Despite a government-led national dialogue in 2016, violence in Sudan persists in Darfur and elsewhere. Peace talks between the government and the armed opposition are deadlocked, while hundreds of thousands of displaced people are blocked from getting humanitarian aid. For over 20 years, the U.S. Institute of Peace has worked to build an inclusive peace in Sudan through expert advice and training. The Institute currently hosts youth leaders who conduct research on peace in their communities. USIP also supports a regional database of laws on sexual and gender-based violence.
USIP’s Joseph Tucker examines who may have been behind the plot, their possible motives, how the failed coup affects the national conversation over the role of the military in Sudan and what can be done to shore-up the country’s democratic transition.
The announcement on February 8 of a new Cabinet in Khartoum—the product of a peace accord signed by Sudan’s transitional government with several armed groups in October 2020 through a deal brokered by South Sudan—offers hope that the broader inclusion of political leaders can help address Sudan’s pressing challenges and create peace dividends. Unfortunately, the lengthy process of selecting new Cabinet members revealed additional fractures among both signatories to the peace deal and civilian political elements that seemingly offer competing visions for the transition and beyond.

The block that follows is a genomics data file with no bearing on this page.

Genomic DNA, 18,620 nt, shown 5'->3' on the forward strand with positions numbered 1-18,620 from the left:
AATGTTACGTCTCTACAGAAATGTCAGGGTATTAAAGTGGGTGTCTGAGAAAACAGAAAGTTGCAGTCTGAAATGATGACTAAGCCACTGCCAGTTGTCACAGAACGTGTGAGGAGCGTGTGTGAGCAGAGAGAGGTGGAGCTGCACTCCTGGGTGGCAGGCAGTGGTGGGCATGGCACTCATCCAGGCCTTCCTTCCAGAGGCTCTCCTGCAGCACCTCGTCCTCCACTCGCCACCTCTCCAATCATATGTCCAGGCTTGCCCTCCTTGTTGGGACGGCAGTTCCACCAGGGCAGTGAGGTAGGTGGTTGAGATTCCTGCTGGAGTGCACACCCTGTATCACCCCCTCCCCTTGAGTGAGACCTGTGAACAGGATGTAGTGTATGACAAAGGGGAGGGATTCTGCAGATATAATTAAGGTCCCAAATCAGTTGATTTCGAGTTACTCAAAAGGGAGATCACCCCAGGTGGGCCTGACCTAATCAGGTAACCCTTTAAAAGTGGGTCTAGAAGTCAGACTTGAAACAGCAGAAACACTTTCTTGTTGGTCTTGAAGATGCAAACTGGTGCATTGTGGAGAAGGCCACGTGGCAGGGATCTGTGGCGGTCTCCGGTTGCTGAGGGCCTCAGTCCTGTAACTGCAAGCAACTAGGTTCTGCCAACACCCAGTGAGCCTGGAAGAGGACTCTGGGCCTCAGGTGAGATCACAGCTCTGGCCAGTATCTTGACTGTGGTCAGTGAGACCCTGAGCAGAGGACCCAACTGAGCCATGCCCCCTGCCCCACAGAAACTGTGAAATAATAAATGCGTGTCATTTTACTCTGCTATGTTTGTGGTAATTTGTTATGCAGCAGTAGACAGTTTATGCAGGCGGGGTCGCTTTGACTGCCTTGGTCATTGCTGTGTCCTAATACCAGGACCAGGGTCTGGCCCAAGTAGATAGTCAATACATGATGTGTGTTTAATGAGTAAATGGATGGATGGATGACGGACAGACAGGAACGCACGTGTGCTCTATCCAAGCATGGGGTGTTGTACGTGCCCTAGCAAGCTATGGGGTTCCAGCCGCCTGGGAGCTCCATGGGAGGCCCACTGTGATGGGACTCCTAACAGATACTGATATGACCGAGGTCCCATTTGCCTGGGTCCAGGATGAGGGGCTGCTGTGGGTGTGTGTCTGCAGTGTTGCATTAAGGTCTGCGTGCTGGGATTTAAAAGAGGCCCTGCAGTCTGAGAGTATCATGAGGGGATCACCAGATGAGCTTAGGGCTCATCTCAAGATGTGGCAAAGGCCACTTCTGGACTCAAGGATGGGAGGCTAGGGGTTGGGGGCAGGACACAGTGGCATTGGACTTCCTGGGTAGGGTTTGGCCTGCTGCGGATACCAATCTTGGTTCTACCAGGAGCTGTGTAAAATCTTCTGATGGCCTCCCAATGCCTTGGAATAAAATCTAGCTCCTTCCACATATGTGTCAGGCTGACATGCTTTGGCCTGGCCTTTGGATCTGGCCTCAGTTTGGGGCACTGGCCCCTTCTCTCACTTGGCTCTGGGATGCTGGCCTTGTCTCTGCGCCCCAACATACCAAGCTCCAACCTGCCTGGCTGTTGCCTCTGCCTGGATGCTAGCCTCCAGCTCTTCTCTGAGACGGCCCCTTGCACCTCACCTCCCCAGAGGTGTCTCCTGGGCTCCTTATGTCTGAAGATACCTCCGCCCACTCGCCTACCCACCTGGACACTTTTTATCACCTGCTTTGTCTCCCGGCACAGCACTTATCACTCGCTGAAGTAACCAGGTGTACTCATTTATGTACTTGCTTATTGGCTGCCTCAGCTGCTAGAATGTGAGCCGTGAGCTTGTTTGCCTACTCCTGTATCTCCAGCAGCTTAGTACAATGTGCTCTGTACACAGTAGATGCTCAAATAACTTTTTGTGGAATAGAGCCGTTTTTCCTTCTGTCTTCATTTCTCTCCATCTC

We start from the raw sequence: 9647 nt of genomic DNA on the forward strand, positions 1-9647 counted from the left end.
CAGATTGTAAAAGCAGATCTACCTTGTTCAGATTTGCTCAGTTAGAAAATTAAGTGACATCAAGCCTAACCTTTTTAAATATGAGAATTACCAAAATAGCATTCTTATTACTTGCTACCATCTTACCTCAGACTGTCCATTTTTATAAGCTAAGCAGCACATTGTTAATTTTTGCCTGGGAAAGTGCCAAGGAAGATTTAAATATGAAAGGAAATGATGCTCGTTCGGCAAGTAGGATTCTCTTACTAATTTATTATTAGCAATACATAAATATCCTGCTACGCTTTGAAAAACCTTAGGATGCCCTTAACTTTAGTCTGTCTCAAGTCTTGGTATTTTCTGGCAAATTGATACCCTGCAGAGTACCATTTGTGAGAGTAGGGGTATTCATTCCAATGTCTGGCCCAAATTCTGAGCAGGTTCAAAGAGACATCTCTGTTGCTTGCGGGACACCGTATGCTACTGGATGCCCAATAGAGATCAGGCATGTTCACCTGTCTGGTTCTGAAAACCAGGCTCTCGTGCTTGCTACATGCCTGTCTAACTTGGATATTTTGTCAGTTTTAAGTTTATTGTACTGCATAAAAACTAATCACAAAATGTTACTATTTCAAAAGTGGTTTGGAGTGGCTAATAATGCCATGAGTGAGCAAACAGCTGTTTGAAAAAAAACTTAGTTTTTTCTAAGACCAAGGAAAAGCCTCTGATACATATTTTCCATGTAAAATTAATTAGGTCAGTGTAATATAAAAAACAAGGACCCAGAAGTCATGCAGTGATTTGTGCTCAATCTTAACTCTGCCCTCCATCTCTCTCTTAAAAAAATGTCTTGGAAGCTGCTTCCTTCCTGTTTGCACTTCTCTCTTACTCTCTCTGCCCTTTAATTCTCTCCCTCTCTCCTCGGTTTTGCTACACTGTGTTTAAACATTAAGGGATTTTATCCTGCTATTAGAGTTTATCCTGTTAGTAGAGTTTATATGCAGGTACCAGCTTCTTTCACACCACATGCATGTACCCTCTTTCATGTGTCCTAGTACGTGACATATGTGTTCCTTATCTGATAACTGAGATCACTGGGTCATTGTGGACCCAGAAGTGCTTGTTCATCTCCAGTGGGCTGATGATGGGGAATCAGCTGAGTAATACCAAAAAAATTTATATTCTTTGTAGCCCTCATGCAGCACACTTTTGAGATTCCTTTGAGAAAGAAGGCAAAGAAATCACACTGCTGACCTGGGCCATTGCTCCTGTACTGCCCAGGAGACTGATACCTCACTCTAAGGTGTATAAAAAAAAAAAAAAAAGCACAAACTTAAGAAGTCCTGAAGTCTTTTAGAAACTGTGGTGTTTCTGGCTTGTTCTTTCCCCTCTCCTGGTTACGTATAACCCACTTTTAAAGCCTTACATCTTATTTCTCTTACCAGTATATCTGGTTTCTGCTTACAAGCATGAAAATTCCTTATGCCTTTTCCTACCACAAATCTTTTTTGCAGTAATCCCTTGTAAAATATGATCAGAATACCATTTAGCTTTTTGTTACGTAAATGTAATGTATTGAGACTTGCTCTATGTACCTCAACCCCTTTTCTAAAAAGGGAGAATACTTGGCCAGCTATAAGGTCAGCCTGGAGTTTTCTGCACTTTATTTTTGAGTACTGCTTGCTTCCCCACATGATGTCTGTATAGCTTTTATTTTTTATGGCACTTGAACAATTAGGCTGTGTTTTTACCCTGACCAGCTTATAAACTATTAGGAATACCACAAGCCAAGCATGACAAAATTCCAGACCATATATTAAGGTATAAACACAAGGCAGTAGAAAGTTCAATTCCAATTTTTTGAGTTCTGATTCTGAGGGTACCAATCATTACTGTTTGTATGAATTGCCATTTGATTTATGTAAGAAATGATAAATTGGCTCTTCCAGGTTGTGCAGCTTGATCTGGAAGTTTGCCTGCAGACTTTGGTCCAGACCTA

Sudan’s transitional government has signed a peace agreement to end a number of long-standing conflicts and civil wars. USIP’s Susan Stigant says this is a positive sign for democratic progress, as “one of the promises of the revolution was to seek peace,” but cautioned that the real “work only begins once the ink is on the paper.”
Generation Change works with young leaders across the globe to foster collaboration, build resilience and strengthen capacity as they transform local communities.
The states on the western side of the Red Sea to the south of Egypt and the Arab states from the east of Egypt through the Arabian Gulf have long been considered distinct regions. This is increasingly a distinction without a difference, however, as these states now operate more as a common political, security, and economic zone.